Jun 24


You think the past week was hot?

The sweltering weather of the past week is a sign of things to come unless we get real serious, real fast, about climate change.

The past week has been sweltering. And a warning of what lies ahead if we don’t get serious about climate change.

Here’s a sobering chart. Energy consumption is on the rise, and 82 percent of it involves fossil fuels. In other words, there is no real energy transition occurring.

Among the consequences: rising sea levels. Not good news for, among other places, the tri-state area centered in New York City. New York State is missing deadlines to meet many of its climate goals, while governors like Ron DeSantis and Greg Abbott remain in a state of denial. Wall Street doesn’t give a damn. Donald Trump keeps saying “drill, baby, drill.”

Our actions as a society suggest we’re in a state of denial. There is a way out, but the path isn’t easy.

Wrote one expert in The Guardian:

Despite mounting evidence and urgent pleas, meaningful action falters. Global prosperity has historically emerged from fossil fuels. But the stranglehold of fossil fuel giants, generously subsidized by governments and financially backed by banks, places short-term profits over the planet’s survival. This entrenched dependency stymies efforts to transition to a sustainable future, despite the urgent need for change. GDP growth remains sacred, while climate, biodiversity, health, and social equity are sacrificed, condemning future generations to inherit a ravaged planet.

This ought to be a no-brainer. It won’t be, thanks to corporate greed, political cowardice and societal indifference.

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Buffalo schools were open only half-days for most of last week because of the heat. How could we spend $1 billion to renovate schools and not include air conditioning?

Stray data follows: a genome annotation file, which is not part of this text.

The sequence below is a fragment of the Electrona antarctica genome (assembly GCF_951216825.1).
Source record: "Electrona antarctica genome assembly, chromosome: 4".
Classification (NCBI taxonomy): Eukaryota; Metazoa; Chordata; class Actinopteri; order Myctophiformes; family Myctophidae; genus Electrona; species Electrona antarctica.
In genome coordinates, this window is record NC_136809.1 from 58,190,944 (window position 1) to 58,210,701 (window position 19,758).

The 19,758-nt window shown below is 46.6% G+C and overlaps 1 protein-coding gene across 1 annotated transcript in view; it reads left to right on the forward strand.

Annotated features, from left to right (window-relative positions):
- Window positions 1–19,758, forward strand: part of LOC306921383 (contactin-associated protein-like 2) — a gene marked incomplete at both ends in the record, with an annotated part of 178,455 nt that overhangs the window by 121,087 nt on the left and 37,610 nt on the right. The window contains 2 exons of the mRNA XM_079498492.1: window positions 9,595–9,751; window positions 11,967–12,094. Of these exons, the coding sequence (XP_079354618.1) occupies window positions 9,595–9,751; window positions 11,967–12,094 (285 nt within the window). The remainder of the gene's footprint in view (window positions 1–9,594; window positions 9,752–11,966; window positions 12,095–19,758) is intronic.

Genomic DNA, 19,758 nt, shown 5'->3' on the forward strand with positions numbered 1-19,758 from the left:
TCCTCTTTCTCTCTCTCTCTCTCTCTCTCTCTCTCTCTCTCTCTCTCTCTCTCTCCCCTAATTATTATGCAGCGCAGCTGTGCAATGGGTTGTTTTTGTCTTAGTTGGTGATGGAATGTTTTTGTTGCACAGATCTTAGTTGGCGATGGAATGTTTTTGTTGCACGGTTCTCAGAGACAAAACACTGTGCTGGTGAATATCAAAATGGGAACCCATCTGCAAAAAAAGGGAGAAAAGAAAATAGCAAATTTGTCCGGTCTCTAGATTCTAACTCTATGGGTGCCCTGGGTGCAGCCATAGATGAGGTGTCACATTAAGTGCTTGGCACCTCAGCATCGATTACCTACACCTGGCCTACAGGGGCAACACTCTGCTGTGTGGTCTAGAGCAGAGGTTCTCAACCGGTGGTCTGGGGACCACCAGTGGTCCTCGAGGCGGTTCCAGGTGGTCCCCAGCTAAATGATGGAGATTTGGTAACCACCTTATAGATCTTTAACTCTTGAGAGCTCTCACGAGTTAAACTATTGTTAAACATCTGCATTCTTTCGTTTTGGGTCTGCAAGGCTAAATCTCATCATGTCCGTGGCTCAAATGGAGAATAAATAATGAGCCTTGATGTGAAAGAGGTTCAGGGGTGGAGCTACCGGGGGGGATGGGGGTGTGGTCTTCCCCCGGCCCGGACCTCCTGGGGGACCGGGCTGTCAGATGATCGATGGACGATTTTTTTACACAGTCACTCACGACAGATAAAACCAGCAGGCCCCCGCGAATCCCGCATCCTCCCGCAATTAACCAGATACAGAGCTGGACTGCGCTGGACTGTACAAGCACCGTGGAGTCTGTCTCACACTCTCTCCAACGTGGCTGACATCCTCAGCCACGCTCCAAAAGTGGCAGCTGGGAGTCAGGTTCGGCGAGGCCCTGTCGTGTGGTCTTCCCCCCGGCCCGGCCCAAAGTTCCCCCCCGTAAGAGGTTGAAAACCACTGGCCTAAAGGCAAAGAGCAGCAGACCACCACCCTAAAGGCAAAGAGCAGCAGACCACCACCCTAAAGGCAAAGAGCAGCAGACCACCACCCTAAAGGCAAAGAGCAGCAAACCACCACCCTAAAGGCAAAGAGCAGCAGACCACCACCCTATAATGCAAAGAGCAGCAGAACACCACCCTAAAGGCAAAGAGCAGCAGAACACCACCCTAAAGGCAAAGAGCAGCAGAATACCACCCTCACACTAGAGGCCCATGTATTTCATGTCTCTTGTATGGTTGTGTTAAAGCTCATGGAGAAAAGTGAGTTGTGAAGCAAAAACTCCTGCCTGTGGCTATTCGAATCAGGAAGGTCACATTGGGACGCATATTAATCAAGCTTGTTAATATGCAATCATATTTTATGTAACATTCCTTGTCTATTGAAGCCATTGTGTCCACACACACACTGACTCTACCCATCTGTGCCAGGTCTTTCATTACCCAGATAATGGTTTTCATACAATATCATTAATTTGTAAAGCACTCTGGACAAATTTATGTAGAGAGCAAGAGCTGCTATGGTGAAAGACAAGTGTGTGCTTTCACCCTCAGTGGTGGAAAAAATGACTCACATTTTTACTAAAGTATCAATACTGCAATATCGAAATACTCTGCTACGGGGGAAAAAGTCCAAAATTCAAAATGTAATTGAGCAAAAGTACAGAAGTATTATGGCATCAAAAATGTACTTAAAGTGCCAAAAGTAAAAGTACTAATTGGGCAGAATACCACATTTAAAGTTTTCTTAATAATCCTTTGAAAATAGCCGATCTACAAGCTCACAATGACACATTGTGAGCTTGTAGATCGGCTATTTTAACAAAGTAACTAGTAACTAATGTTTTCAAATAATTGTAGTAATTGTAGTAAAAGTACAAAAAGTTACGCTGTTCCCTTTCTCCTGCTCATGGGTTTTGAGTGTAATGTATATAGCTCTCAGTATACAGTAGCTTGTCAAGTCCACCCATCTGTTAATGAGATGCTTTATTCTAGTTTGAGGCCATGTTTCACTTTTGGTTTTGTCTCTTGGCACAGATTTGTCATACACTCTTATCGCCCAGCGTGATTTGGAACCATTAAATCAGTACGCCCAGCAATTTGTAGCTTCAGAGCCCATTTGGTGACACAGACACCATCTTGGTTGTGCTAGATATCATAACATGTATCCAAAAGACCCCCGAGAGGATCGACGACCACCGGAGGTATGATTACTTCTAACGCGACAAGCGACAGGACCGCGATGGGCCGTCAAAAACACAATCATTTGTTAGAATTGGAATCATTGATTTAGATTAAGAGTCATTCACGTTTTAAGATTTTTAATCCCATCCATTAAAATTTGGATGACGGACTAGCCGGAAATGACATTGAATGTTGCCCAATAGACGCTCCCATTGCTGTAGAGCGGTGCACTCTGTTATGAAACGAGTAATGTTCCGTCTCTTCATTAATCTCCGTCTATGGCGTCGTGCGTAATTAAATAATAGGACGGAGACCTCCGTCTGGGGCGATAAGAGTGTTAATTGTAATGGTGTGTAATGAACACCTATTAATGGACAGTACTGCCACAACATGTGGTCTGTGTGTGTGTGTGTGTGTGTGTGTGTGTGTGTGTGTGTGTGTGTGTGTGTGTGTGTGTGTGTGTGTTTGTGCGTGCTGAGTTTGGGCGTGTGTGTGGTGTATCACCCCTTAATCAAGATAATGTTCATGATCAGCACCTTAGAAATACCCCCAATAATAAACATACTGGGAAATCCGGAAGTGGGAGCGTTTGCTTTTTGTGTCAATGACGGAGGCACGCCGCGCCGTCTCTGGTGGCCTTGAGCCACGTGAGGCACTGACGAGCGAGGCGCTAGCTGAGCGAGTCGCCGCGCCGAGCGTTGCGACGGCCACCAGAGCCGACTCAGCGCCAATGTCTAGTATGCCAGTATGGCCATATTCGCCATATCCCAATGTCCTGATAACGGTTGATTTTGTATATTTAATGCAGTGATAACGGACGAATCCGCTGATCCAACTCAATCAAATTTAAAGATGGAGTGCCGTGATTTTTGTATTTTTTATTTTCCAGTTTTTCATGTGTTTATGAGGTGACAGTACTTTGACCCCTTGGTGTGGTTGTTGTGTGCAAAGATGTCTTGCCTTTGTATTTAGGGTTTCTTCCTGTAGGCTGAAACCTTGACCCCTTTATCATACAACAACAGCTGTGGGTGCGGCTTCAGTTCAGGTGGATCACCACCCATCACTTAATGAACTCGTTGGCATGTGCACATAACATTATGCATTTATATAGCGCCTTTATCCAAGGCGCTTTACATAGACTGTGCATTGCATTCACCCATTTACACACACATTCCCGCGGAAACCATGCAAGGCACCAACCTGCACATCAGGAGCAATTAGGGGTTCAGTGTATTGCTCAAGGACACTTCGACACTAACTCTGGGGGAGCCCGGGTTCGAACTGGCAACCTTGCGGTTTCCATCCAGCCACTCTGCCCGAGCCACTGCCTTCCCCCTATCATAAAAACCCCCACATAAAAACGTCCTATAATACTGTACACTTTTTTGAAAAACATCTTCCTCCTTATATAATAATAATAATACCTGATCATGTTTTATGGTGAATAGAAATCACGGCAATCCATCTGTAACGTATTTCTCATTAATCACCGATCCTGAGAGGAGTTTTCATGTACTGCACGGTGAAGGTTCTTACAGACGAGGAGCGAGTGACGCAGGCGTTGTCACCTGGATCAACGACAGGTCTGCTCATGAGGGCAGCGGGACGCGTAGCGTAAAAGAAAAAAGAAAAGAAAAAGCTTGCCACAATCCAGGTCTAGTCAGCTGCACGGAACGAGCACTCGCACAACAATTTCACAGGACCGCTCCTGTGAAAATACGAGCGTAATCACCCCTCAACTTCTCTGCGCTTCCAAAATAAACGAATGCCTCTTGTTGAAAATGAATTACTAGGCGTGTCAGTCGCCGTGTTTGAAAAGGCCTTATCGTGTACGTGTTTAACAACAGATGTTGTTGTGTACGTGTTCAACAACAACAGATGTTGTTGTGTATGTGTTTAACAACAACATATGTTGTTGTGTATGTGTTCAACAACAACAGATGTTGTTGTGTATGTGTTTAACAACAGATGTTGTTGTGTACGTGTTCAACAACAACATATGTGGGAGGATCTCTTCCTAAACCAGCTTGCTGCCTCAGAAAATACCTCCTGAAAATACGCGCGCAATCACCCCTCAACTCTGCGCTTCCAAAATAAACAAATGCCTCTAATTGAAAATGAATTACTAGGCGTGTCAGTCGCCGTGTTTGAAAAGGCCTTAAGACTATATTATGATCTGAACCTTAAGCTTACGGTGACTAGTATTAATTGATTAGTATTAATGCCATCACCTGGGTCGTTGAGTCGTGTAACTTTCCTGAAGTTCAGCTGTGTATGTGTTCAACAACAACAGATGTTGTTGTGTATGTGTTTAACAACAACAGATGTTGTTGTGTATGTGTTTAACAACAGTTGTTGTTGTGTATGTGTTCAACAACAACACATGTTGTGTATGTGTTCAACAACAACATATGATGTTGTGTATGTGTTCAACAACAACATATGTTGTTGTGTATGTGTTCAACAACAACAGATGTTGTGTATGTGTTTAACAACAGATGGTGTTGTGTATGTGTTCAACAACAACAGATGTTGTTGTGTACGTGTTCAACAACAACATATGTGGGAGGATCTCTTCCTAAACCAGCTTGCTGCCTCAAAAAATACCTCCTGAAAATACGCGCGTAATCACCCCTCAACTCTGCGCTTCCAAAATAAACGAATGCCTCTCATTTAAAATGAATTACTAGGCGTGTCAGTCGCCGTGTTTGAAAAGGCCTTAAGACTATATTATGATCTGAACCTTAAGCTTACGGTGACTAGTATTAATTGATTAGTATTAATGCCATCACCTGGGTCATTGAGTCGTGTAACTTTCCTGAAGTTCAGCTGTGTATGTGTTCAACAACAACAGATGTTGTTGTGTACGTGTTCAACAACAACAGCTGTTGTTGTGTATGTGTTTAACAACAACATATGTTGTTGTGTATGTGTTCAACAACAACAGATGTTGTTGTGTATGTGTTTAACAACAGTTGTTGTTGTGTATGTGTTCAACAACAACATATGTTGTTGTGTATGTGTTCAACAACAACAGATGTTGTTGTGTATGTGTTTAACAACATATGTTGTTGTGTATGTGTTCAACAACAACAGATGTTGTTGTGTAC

Trees can help beat the heat. The feds have given Buffalo $8 million to plant trees. City Hall has been slow to act, however. Re-Tree WNY says it has a plug and play plan the city should adopt. 

I gripe a lot about Buffalo’s Common Council, and for good reason. The Erie County Legislature is an even worse legislative body, however. Witness last week, giving themselves a huge pay raise and absconding with money earmarked for cultural groups. 

Detroit’s long-abandoned train station – their Central Terminal – is poised for a $1 billion makeover

All too often, police unions protect bad cops. In Syracuse, one is in charge

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I’m going to keep reminding you of the dangers of Project 2025, the Radical Right’s blueprint for a Trump presidency. John Oliver, on his Last Week Tonight, dissects the plan in an entertaining way. The Nation also tackles the subject in a series of stories under the headline The Plot Against America

Mickey Mantle was my boyhood hero, but Willie Mays was the best baseball player of his generation. The “Say Hey Kid” died last week and there were plenty of tributes, including from ESPN, CNN and, best of all, The New York TimesMays hailed from Birmingham, Alabama, and Major League Baseball returned to the city last week to celebrate the Negro Leagues at Rickwood Field, the ballpark where Mays played for the Birmingham Black Barons. During a telecast from the ballpark, Reggie Jackson spoke of the racism he faced during his time playing in Birmingham in 1967. The video of his interview, starting at 4:42, is really compelling. 

Investigative Post

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